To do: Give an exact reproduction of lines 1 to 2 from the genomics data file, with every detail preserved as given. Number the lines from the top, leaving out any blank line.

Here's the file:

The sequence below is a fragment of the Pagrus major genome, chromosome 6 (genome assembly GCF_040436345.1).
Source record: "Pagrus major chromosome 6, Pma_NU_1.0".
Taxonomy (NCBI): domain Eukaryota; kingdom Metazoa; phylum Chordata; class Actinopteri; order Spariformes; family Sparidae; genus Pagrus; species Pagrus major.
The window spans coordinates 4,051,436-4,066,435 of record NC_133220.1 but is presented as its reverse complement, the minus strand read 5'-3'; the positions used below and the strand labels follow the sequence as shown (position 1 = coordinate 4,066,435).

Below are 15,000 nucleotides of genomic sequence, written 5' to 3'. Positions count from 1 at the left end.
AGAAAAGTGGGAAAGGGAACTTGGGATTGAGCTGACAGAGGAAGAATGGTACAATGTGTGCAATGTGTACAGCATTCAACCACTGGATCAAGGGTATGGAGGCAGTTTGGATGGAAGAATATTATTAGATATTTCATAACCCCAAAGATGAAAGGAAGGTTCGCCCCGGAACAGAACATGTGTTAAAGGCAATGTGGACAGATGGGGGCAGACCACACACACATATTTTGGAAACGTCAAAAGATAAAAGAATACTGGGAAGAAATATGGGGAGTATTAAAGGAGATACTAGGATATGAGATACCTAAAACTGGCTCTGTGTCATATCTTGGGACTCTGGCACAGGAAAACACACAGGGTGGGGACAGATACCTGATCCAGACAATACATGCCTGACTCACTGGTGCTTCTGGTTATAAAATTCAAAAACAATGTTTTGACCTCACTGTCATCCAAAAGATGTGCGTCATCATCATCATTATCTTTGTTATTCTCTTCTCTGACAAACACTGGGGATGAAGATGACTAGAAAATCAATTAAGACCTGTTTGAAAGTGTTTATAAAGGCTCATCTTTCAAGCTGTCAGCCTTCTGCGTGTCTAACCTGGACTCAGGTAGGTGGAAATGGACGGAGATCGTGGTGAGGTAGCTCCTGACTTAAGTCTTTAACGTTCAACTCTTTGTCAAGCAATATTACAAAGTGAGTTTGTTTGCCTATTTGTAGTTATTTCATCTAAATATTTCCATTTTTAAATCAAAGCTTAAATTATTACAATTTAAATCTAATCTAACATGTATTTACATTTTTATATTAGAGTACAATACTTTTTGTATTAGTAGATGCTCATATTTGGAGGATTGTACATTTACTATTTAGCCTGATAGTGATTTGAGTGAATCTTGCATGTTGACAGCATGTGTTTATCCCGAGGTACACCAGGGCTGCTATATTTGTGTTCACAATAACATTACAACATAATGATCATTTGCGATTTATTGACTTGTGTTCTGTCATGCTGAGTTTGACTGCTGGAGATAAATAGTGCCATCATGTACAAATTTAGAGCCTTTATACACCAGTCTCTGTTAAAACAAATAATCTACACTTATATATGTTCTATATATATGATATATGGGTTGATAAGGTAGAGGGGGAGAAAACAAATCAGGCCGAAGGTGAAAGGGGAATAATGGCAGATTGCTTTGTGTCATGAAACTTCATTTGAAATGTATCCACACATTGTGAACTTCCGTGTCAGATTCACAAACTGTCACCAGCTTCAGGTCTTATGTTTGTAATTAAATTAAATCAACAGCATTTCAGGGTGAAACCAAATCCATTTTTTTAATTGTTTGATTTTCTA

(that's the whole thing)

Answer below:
The sequence below is a fragment of the Pagrus major genome, chromosome 6 (genome assembly GCF_040436345.1).
Source record: "Pagrus major chromosome 6, Pma_NU_1.0".